Catastrophe Excess of Loss

by Gerald A. Spore*

Purposes of Catastrophe Protection

     Severity Protection. The primary purpose of catastrophe excess covers is to provide severity protection from a given event that causes an accumulation of individual net losses. While a reinsured company may be protected on a risk basis above a given retention level by a working excess cover or by a proportional treaty, the company will still need protection against the accumulation of net losses within its retention caused by the same event, such as an earthquake, windstorm, or explosion. The catastrophe excess, by definition, should not be exposed knowingly to a loss from a single risk or policy issued by the reinsured company. Therefore, the catastrophe excess cover does not increase underwriting capacity like a surplus treaty or a working excess risk cover, but it does provide protection from loss severity. Additionally, catastrophe excess protects against an inadequate distribution of risks, prevents asset depletion, and stabilizes reinsurance costs with a payback arrangement.

     Stability of Losses and Costs. A second purpose of catastrophe covers is to add stability to operating results, for both losses and costs. Loss stability is achieved by levelling the effect of large losses over time, as well as the costs of reinsurance. Given adequate catastrophe reinsurance, even a large loss from a single occurrence in a given year does not distort a reinsured company's overall financial results for that year. Cost stability is achieved by spreading reinsurance premiums over time in the form of debits (or additions) to future reinsurance prices. On the other hand, if excess losses are few over a period of years, they can be reflected in credits (or reductions) to future reinsurance costs.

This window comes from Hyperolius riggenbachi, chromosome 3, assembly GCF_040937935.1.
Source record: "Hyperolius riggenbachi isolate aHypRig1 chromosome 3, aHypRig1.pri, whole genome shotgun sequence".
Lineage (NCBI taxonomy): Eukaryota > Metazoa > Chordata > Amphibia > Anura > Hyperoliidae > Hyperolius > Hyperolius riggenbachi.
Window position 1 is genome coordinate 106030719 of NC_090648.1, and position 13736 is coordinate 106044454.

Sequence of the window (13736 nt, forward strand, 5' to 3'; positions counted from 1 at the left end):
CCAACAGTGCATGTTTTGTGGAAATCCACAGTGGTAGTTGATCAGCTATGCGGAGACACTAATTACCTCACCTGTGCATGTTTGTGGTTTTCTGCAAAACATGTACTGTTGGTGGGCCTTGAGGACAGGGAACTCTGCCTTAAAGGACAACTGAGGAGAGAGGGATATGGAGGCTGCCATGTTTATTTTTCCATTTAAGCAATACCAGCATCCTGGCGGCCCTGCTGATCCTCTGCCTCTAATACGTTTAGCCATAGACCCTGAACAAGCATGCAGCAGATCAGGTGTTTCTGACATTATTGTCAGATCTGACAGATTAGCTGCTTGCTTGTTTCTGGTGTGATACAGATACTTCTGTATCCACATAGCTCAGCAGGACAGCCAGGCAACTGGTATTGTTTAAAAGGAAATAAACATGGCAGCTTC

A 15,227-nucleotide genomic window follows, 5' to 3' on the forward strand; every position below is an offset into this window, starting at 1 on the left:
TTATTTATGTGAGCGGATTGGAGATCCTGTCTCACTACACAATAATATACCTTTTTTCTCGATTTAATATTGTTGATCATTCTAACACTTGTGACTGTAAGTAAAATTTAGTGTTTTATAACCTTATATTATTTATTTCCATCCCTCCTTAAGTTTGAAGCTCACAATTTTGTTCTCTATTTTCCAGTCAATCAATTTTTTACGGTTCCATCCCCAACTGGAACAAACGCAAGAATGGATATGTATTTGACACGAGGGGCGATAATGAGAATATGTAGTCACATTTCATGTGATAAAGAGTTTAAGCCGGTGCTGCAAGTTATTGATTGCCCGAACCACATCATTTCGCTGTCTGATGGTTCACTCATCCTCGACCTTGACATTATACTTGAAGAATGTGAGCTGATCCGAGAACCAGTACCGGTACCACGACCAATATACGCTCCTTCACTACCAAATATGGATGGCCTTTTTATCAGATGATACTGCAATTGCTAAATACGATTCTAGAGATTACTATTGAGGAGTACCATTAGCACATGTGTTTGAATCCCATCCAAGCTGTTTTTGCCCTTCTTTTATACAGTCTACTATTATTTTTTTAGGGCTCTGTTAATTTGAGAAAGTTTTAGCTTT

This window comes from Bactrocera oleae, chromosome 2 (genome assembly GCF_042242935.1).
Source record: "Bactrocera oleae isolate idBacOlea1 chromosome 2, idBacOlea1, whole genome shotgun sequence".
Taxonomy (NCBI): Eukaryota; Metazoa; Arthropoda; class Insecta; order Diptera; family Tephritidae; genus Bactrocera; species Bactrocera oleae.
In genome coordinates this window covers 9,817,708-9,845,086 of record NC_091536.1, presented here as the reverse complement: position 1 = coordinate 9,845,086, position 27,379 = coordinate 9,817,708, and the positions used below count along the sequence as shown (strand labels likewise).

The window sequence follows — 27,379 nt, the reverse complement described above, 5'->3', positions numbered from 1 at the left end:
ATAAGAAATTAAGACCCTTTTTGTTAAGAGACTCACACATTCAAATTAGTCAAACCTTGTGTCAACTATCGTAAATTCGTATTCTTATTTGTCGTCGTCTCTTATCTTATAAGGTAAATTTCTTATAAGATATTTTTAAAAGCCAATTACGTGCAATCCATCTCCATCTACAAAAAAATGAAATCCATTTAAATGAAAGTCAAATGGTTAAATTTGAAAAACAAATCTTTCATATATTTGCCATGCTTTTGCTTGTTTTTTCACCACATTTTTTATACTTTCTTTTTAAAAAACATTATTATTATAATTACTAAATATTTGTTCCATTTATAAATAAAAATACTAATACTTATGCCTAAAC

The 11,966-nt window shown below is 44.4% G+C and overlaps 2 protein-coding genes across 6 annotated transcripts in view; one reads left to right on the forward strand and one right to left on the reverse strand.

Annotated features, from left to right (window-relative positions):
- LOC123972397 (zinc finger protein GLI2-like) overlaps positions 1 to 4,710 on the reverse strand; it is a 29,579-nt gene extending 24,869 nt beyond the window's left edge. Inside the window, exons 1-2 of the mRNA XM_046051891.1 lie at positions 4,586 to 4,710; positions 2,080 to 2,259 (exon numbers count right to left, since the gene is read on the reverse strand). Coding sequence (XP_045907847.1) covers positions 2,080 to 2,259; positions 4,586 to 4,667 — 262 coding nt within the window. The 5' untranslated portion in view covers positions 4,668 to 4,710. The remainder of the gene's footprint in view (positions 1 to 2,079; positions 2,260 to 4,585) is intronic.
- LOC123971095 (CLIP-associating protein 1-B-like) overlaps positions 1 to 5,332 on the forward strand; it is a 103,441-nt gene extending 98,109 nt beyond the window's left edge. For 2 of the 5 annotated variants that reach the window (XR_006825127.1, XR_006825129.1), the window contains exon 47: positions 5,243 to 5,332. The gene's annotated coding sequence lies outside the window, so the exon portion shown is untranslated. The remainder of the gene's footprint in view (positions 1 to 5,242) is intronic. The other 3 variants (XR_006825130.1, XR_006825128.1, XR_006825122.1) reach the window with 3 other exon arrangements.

Risk Distribution. A third purpose is to help the company achieve an adequate distribution of risks, or at least to avoid the impact of inadequacy and the pain of sharply increased underwriting losses from a catastrophe. The catastrophe reinsurance underwriter must look to the . . .

* CPCU, retired Senior Vice President, Kemper Reinsurance Company, Long Grove, Illinois 60049. An autobiography follows the chapter.

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